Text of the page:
Natural disasters are a recurring event in Chin State with heavy winds and landslides now becoming a factor in August and September. The floods in the rainy season of 2016 caused less damage than in 2015, but homes were still destroyed this year and many have yet to fully rebuild their lives from the events of last year. Families are often unable to pay for shirts or shoes for their children, and civilians can still be found living in makeshift shelters, churches, and schools throughout Chin State. Access to food however is improving as churches and NGOs have worked to fill the gap of agricultural output to provide rice and other foodstuffs to those in need. However, the ability to coordinate the logistics on those supplies is hampered by the poor infrastructure and communication network(s) of the region.
Access to education continues to be a problem in Chin State. Some areas such as Hakha Village still remain without schools since the landslides in 2015. While the government of Burma has built schools in some villages and allotted land for schools in others, the construction remains slow going and hampered by both the conditions of the region and the state of the local infrastructure.
One marked improvement, however, has been the provision of four new teachers per government school in the Falam Township villages. The government has also relaxed their previous ban on teaching in the local Chin language, but insists on having the teachers use both Burmese and Chin.
Despite these changes schoolteachers are still forced to find other means of income. Often this means charging tuition for school and de facto restricting education to the rich; as well as opening boarding houses in their private homes. The ability for low income families to send their children to school is also hampered by the relative scarcity of books and writing implements due to the lack of infrastructure.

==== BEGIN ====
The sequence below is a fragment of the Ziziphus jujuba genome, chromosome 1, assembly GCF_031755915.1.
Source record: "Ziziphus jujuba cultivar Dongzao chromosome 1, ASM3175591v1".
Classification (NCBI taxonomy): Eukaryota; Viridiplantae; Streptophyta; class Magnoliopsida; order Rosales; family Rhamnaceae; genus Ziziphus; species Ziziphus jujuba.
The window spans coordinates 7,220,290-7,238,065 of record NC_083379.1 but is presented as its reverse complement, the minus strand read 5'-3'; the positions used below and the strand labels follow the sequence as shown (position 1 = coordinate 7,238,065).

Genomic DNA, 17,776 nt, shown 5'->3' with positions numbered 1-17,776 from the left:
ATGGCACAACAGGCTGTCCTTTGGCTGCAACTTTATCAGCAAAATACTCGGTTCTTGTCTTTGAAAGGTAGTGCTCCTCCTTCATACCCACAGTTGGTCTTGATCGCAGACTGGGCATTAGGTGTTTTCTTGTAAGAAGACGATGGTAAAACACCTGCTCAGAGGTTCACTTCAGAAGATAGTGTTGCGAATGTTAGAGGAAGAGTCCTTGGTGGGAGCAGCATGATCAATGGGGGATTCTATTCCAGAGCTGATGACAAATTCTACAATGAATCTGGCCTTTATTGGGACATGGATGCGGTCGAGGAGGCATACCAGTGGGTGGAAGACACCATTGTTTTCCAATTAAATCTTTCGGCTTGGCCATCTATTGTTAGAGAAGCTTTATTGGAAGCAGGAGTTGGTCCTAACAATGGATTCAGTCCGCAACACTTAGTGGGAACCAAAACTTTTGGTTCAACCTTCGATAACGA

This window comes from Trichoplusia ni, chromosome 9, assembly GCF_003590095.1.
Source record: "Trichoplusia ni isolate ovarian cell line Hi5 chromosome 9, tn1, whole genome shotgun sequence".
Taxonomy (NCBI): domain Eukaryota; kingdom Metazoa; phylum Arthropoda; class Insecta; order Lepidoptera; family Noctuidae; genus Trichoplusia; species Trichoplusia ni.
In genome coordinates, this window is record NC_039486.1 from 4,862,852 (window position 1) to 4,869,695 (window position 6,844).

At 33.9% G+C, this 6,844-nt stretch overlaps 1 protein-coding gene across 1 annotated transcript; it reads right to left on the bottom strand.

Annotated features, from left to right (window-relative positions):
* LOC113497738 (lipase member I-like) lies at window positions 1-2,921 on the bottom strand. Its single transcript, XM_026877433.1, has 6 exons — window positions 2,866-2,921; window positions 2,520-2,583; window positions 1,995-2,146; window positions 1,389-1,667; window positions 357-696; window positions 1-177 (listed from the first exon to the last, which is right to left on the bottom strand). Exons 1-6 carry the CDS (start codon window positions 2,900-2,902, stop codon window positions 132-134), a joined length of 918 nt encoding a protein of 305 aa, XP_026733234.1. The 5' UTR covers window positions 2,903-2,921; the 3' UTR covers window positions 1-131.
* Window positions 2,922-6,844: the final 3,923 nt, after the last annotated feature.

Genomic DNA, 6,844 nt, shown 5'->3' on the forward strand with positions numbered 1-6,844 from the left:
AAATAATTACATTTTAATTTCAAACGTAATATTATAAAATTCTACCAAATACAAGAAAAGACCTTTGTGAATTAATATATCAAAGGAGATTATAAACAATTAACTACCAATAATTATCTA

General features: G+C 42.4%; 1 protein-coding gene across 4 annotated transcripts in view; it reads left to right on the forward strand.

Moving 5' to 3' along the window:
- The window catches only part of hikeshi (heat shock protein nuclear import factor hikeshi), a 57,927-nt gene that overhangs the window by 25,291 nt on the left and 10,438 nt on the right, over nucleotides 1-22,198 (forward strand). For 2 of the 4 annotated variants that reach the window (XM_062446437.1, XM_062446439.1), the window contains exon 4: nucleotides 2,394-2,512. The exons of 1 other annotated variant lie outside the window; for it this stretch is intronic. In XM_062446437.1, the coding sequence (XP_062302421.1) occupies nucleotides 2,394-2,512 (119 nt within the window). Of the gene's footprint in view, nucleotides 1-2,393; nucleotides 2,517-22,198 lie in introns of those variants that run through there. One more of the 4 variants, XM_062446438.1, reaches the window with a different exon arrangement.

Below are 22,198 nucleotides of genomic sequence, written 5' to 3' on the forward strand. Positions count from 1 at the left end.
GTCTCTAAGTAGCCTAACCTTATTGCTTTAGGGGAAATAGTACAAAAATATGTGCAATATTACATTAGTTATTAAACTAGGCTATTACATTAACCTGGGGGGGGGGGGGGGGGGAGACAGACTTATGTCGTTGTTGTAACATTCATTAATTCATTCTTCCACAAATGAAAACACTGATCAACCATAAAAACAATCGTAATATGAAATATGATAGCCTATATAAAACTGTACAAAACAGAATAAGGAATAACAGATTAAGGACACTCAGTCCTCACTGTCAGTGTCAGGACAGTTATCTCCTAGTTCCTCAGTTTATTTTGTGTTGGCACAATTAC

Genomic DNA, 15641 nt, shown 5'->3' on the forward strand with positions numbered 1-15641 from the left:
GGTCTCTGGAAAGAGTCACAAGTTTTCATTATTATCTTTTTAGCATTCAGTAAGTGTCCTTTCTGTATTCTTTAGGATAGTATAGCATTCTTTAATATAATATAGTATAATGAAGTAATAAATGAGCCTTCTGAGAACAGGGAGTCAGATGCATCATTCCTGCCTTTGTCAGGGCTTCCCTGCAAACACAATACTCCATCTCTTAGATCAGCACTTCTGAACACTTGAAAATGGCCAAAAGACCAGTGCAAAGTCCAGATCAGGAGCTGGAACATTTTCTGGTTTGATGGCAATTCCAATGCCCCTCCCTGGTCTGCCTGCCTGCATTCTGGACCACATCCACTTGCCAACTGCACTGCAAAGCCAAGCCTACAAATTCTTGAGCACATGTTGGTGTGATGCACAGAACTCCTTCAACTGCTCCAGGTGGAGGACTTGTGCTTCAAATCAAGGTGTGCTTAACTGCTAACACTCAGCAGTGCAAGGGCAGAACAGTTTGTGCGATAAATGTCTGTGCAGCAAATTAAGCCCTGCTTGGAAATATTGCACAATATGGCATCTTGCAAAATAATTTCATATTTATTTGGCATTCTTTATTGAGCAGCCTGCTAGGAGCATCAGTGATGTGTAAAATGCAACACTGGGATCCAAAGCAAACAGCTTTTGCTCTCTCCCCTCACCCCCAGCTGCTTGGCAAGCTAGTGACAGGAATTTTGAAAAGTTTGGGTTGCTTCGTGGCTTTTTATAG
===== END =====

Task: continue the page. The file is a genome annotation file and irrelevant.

The medical situation in Chin State remains poor. People continue to die of preventable diseases and complications such as malaria, typhoid, hepatitis and gastritis. In some villages there are no drug stores. The Government does send general nurses to help with some medicines in the rural areas, but often times they are only equipped with vitamins, paracetamol, and amoxicillin. In Falam Town hospital some medicines are provided for free, but not all. Oftentimes villagers are forced to go to traders whose medical products are not necessarily guaranteed to be genuine.
Access to medical facilities is also a problem. Infrastructure issues continue to make visiting clinics or hospitals for some villages a difficult, lengthy and even deadly affair. In some areas the journey to the hospitals in Falam or Champai can take two or three days and must be done on foot. In others, the journey can be made in a day by motorbike.
FBR Chin State teams continue to coordinate to alleviate the problems in the region. In their last mission they conducted five Good Life Club (GLC) events for 135 children. They also provided 200 GLC shirts, 100 GLC packs, 200 mosquito nets, and also bought critical medicines and school supplies tailored for specific villages in need. Their mission is ongoing and they will continue to work towards providing help to the impoverished and those who have had their livelihoods destroyed.